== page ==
In some degree or another, every golfer is going to want distance (and control), forgiveness, playability, and workability in their irons. So it was time to take my FG V2s out on a few dates. I treated them to some local gems, Painesville Country Club, Little Mountain Country Club, and Manakiki Golf Club.
It took me awhile to get my distances dialed in. The FG V2s were longer than I expected. My first time out with them, on a par 3, 135 yard hole at Painesville Country Club, I pulled my 9 iron and hit a beautiful ball that tracked the pin from the moment it left my clubface.
“Stone cold flag hunter” I barked out loud, twirling my club, admiring the shot… and then waved goodbye as it flew the green by a mile.
My friend caught it all on video. My ball hit the top of a tree, bounced back onto the green, and came to rest for a 15-foot birdie try. Maybe Wilson Golf also sprinkles a little of that magic dust in the FG V2 irons? More on that later.
But in general, longer is better, so I was happy. There’d be time to dial in distances the more I played.
I told Michael Vrska, Global Director of Research & Development at Wilson Golf about being pleasantly surprised with the FG V2 distances, and he said, “We’re always thinking of distance. Padraig Harrington wants to hit it further, you want to hit it further, I want to hit it further.”
That was the first, and probably last time I’ll ever be mentioned in the same breath with Padraig Harrington, but yeah, “Paddy” and I both get more distance with the FG V2 irons, so I’ll run with it.
After a few months playing the FG V2s, I figured out I was getting about 2 to 3 more yards with the short irons, and another 4 to 5 yards with my long irons.
And most importantly, I was achieving consistent distance control (thanks to those 30 grams positioned behind the impact area) with yardage gaps between 8 to 12 yards. My buddy calls me “Pin High Pete.” I won’t lie, a cool nickname is the next best thing to being a low handicap golfer.
For average golfers (cough, cough), one of the most difficult things to do with long irons that aren’t purely game-improvement irons, is hitting high enough shots to get optimal distance.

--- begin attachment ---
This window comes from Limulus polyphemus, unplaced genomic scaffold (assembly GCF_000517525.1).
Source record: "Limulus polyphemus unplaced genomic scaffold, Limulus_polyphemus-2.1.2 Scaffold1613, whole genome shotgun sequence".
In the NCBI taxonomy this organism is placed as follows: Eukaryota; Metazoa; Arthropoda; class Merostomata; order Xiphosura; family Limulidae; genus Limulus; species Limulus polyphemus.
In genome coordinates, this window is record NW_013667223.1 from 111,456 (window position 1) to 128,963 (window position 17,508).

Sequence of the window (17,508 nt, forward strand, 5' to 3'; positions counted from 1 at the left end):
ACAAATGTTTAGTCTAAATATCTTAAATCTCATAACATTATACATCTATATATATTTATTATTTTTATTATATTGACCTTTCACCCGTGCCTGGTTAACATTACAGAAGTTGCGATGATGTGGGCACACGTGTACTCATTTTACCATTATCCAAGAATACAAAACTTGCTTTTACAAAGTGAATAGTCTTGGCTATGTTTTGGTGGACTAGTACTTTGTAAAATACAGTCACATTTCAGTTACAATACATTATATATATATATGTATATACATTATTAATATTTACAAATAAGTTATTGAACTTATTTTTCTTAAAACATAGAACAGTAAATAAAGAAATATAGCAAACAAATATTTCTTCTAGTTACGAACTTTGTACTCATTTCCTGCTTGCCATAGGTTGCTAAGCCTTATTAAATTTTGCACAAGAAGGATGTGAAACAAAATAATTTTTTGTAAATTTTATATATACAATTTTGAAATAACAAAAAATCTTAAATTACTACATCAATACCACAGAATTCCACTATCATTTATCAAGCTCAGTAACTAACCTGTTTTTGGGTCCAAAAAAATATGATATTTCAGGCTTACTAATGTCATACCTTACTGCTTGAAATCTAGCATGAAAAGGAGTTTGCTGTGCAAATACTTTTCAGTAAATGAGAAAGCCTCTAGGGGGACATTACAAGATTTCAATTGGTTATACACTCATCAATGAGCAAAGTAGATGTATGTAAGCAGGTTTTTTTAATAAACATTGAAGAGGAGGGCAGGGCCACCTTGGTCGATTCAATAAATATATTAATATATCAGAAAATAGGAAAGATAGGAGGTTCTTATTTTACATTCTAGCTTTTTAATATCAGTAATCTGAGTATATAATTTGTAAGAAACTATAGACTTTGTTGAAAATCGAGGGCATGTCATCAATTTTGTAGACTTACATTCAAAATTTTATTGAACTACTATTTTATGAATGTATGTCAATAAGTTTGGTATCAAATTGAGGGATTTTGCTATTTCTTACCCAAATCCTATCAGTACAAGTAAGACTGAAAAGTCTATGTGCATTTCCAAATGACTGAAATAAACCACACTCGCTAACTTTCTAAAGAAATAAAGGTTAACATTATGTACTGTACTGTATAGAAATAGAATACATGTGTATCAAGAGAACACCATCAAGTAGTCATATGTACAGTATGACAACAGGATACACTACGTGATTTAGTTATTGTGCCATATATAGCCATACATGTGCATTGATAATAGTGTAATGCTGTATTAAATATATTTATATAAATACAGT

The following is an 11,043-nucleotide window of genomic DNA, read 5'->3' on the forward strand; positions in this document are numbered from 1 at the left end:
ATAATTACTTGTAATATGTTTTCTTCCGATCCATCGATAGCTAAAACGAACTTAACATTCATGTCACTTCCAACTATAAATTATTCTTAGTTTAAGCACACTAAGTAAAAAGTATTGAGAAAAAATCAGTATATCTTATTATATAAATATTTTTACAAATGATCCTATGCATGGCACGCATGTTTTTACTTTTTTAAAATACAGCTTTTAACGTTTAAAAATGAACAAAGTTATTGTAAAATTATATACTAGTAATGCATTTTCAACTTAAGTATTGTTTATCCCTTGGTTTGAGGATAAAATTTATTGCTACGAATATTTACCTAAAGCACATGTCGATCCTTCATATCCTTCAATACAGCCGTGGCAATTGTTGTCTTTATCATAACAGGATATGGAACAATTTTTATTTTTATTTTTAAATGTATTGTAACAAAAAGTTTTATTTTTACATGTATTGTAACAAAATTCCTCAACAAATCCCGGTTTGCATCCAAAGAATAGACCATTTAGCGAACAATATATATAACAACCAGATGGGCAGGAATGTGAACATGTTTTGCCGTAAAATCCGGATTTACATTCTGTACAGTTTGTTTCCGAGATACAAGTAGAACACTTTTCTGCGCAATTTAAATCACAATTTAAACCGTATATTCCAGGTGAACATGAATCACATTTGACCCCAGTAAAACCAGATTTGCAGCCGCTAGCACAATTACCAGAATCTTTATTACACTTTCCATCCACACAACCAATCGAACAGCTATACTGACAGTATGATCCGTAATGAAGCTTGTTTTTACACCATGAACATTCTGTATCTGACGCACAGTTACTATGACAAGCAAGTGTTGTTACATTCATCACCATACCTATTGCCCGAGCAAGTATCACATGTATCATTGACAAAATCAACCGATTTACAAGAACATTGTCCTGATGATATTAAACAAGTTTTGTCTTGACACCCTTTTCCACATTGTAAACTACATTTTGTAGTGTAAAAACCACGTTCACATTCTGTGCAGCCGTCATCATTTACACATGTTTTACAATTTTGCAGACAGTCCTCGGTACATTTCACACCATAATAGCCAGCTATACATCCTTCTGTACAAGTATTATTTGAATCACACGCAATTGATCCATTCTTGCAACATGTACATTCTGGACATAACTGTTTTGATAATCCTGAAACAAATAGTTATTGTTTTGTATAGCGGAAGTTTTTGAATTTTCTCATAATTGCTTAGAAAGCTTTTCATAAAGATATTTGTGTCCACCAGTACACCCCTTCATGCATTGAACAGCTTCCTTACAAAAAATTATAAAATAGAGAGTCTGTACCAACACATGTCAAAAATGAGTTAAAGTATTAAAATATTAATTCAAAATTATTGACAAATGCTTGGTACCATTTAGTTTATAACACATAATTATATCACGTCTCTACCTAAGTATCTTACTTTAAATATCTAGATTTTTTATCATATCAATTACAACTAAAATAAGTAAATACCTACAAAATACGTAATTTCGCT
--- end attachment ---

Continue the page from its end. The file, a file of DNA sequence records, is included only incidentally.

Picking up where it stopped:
You’re always hearing about players wanting to lower their ball flight, and you do get low, controlled ball flights with the FG V2 short irons.
But you’re not going to get any distance from your long irons if they take off looking like Kiefer Sutherland launching himself into a Christmas tree (if you’ve never seen that, google it, it’s hysterical).
Design technologies in the FG V2 heads, along with the KBS Tour shafts (see below) give me a long iron ball flight that launches higher, and lands softer, with a bit of a fade. Think Jack Nicklaus power fade. OK, I’m not quite there yet, but in the hands of more skilled golfers, that’s your territory.
Tests conducted by Wilson Golf showed low-handicap players also averaging more ball speed, less spin, and more distance than they did with the original FG irons.
The FG V2 irons have a vertical COG that’s a bit lower than the previous FG irons, and a horizontal COG that’s a bit closer to the heel than the FGs. The lower COG of course helps the ball get up, but Wilson also increased the face height of the V2s to further enhance trajectory control.
And that’s how the FG V2 irons, in the hands of either an average or accomplished golfer, allows them both to control trajectory in a way that maximizes their individual distances.
It was tempting to close the deal on the FG V2 irons based on power and precision alone. Long and straight like the legs of a Brazilian bikini model is great when I’m firing on all cylinders.
But sometimes the pressures of golf leave me unable to perform at my manly best. I mean… it happens to everyone, right? So if I’m going to have a long-lasting relationship with these irons, I’ll need to trust the FG V2s will understand, and help me out when I don’t bring my A-game.
Well… I’m not going to give you the spiel how I don’t miss in bunkers, I miss on the edge of the green. Or that I don’t lose 20 yards, I lose 2. But? It’s close. I was astonished how forgiving the FG V2 irons are. Even when my swing is at its most illogical, unreasonable worst, my V2s love me anyway.